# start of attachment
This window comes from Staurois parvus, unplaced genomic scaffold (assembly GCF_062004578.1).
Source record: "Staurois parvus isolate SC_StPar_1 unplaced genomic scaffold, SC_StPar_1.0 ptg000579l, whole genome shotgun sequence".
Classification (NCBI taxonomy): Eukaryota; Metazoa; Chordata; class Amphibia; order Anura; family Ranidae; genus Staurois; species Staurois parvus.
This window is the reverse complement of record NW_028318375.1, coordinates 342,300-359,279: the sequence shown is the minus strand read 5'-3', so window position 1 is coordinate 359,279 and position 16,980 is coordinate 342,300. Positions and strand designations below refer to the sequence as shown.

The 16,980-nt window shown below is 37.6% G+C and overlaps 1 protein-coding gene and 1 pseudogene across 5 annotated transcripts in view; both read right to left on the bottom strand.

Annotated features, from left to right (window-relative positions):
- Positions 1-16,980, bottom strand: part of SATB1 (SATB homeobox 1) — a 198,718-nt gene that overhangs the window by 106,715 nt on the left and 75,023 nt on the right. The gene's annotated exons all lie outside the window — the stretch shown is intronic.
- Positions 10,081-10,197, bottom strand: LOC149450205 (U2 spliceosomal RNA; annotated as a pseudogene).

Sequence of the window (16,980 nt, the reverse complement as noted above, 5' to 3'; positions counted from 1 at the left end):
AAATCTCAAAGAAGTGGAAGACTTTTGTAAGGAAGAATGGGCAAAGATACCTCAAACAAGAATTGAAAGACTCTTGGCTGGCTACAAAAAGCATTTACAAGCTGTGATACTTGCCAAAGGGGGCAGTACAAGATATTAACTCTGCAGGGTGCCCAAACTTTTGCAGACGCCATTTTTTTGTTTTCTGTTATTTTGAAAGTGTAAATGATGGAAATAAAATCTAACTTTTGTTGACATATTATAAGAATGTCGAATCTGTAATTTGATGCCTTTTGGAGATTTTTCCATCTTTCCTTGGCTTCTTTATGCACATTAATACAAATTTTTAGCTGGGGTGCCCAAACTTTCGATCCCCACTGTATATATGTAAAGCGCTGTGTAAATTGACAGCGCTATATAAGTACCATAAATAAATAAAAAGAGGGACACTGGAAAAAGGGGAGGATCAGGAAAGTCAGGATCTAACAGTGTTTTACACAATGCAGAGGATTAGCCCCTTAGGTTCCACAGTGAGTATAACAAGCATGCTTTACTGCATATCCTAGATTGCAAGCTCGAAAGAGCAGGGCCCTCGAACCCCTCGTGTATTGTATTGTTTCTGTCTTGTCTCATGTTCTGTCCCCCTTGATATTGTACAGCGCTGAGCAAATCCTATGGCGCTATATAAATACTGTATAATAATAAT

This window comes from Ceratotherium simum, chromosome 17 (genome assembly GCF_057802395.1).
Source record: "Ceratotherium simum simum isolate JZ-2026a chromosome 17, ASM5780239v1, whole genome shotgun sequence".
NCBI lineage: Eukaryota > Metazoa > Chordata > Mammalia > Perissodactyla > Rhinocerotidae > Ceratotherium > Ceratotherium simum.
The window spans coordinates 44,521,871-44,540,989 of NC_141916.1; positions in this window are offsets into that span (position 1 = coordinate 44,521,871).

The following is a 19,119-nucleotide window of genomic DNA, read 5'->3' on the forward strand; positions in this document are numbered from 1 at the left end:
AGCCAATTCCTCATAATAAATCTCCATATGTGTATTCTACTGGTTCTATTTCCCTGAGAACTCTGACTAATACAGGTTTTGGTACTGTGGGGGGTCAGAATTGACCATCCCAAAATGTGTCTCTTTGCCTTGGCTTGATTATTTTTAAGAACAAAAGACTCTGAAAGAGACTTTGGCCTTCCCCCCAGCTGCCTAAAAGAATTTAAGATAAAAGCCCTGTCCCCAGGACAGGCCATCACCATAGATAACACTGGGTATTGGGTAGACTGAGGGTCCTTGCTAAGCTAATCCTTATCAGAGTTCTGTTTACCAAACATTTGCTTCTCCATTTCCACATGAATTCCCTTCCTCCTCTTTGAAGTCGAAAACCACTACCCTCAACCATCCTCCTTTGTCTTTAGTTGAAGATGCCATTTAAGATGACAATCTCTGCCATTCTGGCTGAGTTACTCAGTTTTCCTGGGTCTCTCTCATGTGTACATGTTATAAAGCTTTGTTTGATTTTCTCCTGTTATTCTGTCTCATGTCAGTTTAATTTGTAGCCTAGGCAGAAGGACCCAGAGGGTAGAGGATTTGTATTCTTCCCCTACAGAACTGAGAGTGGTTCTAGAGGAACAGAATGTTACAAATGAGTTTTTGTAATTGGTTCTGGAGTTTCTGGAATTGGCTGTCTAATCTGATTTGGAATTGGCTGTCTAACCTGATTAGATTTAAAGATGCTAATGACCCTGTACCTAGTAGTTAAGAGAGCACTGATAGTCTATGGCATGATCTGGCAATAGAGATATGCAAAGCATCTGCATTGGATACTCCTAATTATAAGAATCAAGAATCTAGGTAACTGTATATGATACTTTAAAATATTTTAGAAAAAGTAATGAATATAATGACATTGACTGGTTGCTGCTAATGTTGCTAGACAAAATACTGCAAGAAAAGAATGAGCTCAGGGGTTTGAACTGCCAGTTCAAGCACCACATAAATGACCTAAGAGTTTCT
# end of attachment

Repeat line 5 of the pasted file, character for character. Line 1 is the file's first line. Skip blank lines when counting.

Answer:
The 16,980-nt window shown below is 37.6% G+C and overlaps 1 protein-coding gene and 1 pseudogene across 5 annotated transcripts in view; both read right to left on the bottom strand.